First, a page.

A place for reflection and introspection, communication and thoughtful conversation.
Sunday, 20 June 2010
ART SUNDAY - DELACROIX
“A man’s age is something impressive, it sums up his life: Maturity reached slowly and against many obstacles, illnesses cured, griefs and despairs overcome, and unconscious risks taken; maturity formed through so many desires, hopes, regrets, forgotten things, loves. A man’s age represents a fine cargo of experiences and memories.” - Antoine de Saint-Exupéry
Ferdinand Victor Eugène Delacroix (1780 – 1867) was one of the most important of the French Romantic painters. Delacroix’s use of expressive brushstrokes and his study of the optical effects of colour set the groundwork for the Impressionists, while his passion for the exotic inspired the artists of the Symbolist movement.
Also a fine lithographer, Delacroix illustrated various works of William Shakespeare, the Scottish writer Sir Walter Scott, and the German writer Johann Wolfgang von Goethe. In contrast to the Neoclassical perfectionism of his chief rival Ingres, Delacroix took for his inspiration the art of Rubens and painters of the Venetian Renaissance, with a strong emphasis on colour and movement rather than clarity of outline and carefully modelled forms.
Dramatic and romantic content characterised the central themes of his maturity, and although aware of the classical models of Greek and Roman art, he chose to travel in North Africa, in search of the exotic. Friend and spiritual heir to Théodore Géricault, Delacroix was also inspired by Byron, with whom he shared a strong identification with the forces of nature, in often violent action.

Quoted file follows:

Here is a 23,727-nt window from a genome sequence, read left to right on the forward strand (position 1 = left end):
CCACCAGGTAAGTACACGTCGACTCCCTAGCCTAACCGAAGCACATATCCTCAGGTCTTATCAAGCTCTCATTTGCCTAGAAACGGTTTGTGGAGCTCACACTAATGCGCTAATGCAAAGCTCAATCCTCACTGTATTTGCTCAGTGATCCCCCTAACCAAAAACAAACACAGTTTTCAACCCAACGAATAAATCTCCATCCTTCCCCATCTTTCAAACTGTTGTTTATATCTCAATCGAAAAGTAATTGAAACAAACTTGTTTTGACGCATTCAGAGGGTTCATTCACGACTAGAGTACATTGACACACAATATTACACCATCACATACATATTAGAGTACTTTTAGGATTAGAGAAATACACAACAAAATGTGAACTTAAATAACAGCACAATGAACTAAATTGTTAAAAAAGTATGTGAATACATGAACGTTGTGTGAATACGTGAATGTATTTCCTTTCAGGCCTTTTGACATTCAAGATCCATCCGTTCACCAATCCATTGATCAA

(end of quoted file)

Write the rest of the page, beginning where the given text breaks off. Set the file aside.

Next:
However, Delacroix was given neither to sentimentality nor bombast, and his Romanticism was that of an individualist. In the words of Baudelaire: “Delacroix was passionately in love with passion, but coldly determined to express passion as clearly as possible.”
Here is his “Sea from the Heights of Dieppe” from ca 1852. A golden light suffuses the work and the cloudy sky allows some of the blue to show, which appears hopeful and pure. The flotilla of small boats rides the waves and the craft of the foreground has set sail to join them. To the right the inky darkness of the sea hints at the approaching night – the artist was 72 years old when he painted this. One could mistake this for a work by an impressionist painter. It is one of my favourite works of his.
I have been blogging daily on this platform for several years now. It is surprising that I have persisted as the world is changing and "microblogging" is now the norm. I blog to amuse myself, make comment on current affairs, externalise some of my creativity, keep notes on things that interest me, learn something new and to surprise myself with things that I discover about this wonderful, and sometimes crazy, world we live in.
I sometimes get the impression that I am on a soapbox delivering a monologue, so your comments are welcome.